Jim Morris is the Director of Business and Hospitality for Flanagan Wines, a winery that was located in Bennett Valley for more than a decade before moving operations and a new tasting room to Healdsburg last December.

Flanagan Wines offers tasting by appointment only and charges $40 per person. That fee is waived if the customer purchases three bottles of wine, which range in price from about $50 to $150 per bottle.

Morris says the decision to structure the tasting room this way comes from a desire to create a more high-end experience for guests that “reflects our brand from top to bottom.”

“There are 442 plus wineries in Sonoma County alone,” Morris claims. “How do you stand out with 442 wineries? You better have a compelling story and you better be able to tell it well. We can’t (do that) in a crowded tasting room.”

Morris describes Flanagan Wines as delivering “very intimate, one-on-one tastings” that will often include a cheese pairing from local producers that helps to showcase the diversity of Sonoma County agricultural commodities. He says Flanagan Wines is also partnering with other like-minded wineries and lodging businesses in an attempt to create a complete hospitality package for his guests.

So far, the formula seems to be working.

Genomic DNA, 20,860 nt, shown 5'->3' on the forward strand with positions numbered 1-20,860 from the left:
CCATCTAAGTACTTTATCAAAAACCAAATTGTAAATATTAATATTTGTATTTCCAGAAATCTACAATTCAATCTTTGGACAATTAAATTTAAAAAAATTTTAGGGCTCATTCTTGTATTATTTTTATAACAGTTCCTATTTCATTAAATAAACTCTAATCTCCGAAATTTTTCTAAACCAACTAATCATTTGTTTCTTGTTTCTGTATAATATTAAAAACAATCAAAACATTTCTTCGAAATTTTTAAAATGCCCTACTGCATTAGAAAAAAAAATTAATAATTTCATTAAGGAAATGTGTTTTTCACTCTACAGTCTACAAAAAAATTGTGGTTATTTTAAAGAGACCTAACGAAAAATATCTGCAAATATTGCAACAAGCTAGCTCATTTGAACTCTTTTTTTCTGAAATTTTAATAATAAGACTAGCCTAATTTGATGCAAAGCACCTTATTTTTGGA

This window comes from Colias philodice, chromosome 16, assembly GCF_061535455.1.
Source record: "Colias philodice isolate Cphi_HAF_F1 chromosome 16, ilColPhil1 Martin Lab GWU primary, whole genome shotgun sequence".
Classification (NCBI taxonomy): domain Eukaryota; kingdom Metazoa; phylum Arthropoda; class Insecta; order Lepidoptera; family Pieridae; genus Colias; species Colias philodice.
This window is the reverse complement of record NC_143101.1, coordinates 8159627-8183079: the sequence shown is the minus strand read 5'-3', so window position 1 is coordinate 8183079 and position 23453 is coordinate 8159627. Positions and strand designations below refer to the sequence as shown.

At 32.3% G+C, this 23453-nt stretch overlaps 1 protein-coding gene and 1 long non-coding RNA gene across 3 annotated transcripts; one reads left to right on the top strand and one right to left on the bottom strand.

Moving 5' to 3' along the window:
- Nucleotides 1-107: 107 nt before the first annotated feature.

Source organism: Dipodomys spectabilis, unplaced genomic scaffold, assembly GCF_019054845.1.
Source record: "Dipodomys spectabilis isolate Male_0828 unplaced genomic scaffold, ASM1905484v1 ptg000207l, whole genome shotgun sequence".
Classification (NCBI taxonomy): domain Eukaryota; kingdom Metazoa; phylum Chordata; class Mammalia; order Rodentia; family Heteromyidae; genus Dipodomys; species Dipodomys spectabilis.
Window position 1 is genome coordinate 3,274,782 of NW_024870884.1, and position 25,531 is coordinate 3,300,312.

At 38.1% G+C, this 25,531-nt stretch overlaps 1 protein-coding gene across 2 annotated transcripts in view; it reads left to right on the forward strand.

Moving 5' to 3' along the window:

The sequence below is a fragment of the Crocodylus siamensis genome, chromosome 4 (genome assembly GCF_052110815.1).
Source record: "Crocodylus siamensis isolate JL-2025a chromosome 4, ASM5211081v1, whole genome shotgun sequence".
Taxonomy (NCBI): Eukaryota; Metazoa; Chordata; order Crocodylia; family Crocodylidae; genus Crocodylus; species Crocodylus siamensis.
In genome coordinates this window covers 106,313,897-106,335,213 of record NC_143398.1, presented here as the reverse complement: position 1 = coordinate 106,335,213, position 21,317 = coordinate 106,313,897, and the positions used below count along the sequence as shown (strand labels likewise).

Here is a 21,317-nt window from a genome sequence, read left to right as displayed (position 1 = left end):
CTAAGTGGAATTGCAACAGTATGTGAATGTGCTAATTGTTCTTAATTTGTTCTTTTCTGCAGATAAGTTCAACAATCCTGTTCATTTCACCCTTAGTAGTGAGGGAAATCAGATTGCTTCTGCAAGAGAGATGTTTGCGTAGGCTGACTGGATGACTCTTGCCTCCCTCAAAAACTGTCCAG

Morris asserts that since the tasting room opened at the end of last year, he has only had to charge about a dozen tasting fees because visitors have responded so positively through purchases and wine club enrollments.

“Our wines are not inexpensive,” he acknowledges. “If you’re going to charge a lot of money, the value better be there.”

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  1. I lived in Sonoma County for 20 years, and always felt that the purpose of a tasting room (and free tastes) was a way for consumers to see what they liked, and what they wanted to buy in restaurants and at the retail level. This was an opportunity for the winery to educate their visitors and, perhaps, gain a long time customer. Then, it seemed, that instead of a marketing arm of the business, tasting rooms became a separate profit center almost overnight. Once they were trying to make money in the tasting room, all the rest went out the window. People started visiting wineries, not to learn, but to drink. The wineries probably had not choice but to charge for tasting.